Fresh—a word that has many different connotations and meanings. And when it comes to food, fresh—whatever the meaning—is something that everyone is looking for. There is nothing better than biting into a just-picked, sun-warmed peach so ripe with juice it drips down your chin, while the opposite is anything but good. Unfortunately, there is often no guarantee that the food we buy is as fresh as it can be.
Luckily for us, Wisconsin’s growing season abounds with fresh foods in all tastes, shapes and scents. And to make it easier for you to find the freshest, locally grown products available, just turn to the free 2007 Southern Wisconsin Farm Fresh Atlas—a listing of more than 100 southern Wisconsin farms, many that grow fruits and vegetables that are free of pesticides and chemicals or raise animals that are free of growth hormones and antibiotics.
Selecting a farm
In its sixth year of production, the annual Southern Wisconsin Farm Fresh Atlas gives you the freedom to select a farm that has what you’re looking for, be it tender, pencil-thin asparagus in the spring or BLT-ready heirloom tomatoes in summer or free-range heritage turkeys in the fall. The Atlas is your link to fresh, great-tasting food grown close to home.
Looking to join a CSA program this year? Want to pick your own strawberries? Wondering if the farm down the road is certified organic? With easy-to-use icons, the Atlas is your go-to guide for locating local, sustainably grown food. The Atlas also lists area farmers’ markets and businesses (like our own Willy Street Co-op!) that feature local, seasonal products on their menus and shelves, so even if you can’t make it to the farm, you can still enjoy the season’s bounty.
Too busy to cook but still want to support local agriculture?
“Buy Fresh Buy Local” is REAP’s new program launching in this year’s Atlas. The program will provide consumers with the resources to help them locate restaurants and businesses that have developed working relationships with farmers in southern Wisconsin. And that, ultimately, helps achieve the main goal of the Buy Fresh Buy Local program: increasing purchases from local farms.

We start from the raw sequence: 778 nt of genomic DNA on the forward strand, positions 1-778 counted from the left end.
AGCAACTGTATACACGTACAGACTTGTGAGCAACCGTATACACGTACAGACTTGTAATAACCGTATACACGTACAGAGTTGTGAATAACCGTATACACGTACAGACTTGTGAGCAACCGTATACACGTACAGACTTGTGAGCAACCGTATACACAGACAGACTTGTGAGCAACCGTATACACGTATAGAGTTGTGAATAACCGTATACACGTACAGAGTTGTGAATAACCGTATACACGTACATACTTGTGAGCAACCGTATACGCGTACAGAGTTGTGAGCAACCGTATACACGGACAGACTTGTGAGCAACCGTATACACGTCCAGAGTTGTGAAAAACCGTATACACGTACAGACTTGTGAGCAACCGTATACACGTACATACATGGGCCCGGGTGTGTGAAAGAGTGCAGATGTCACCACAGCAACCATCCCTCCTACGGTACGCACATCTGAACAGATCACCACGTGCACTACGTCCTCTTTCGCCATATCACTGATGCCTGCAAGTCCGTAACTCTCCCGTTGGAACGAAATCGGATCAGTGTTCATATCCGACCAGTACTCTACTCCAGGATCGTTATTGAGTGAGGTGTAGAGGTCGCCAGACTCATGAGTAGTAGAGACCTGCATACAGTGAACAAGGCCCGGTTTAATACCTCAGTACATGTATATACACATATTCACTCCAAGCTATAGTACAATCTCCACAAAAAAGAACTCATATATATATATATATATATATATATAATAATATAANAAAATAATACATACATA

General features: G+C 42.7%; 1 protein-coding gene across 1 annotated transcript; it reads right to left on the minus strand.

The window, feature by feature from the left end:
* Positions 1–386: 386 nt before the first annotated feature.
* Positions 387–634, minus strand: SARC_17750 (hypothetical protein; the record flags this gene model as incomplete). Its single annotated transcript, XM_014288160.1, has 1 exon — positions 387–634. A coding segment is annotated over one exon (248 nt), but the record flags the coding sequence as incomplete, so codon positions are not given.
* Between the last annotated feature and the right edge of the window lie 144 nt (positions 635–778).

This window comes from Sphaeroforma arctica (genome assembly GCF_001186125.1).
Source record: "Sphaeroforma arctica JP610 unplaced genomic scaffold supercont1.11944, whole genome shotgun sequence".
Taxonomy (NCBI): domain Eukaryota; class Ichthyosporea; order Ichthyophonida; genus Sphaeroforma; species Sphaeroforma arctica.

The farms featured in the Atlas have pledged to “protect our lands and water resources, treat animals with care and respect, and provide safe working conditions for their employees.” Buying locally grown foods helps keep farmers on their land, preserving Wisconsin’s great farming heritage. And when you buy local, you are free to experiment with what is growing in your “backyard”—not from someone’s backyard 2,000 miles away. Not only does shortening the distance from farm to table make for fresher, more flavorful food, it also saves energy and reduces carbon dioxide emissions. Your food choices affect more than what you’re having for dinner—things like global biodiversity and global warming can ultimately be shaped by something as simple as buying locally.
To find your copy
With its April 21st debut at Dane County Farmers’ Market, the Atlas is now available every Saturday at the information booth located at the top of State Street. Look for a steady supply in the Co-op’s entryway or find a copy at farmers’ markets, libraries, participating farms, and area restaurants and businesses throughout southern Wisconsin. To see a list of distribution sites, please visit www.reapfoodgroup.org/atlas (a web version of the Farm Fresh Atlas will soon be added to the website, as well).
A group effort
The Southern Wisconsin Farm Fresh Atlas is a collaborative effort of REAP Food Group, the Dane County Farmers’ Market, the Friends of the Dane County Farmers’ Market, and the UW-Madison Center for Integrated Agricultural Systems. This year’s Southern Wisconsin Farm Fresh Atlas has received generous underwriting support from Heartland Credit Union. Other major financial supporters include Bunky’s Café, Capital Brewery, Fountain Prairie Farm, Greenbush Bar, Harvest Restaurant, L’Etoile and Café Soleil, Lombardino’s Restaurant, MACSAC, Nature’s Bakery Cooperative, Organic Valley, Physicians Plus, RP’s Pasta, Savor Wisconsin, Slow Food Madison, The Washington Hotel, the Wisconsin Farmers Union and, of course, the Willy Street Co-op.
For more information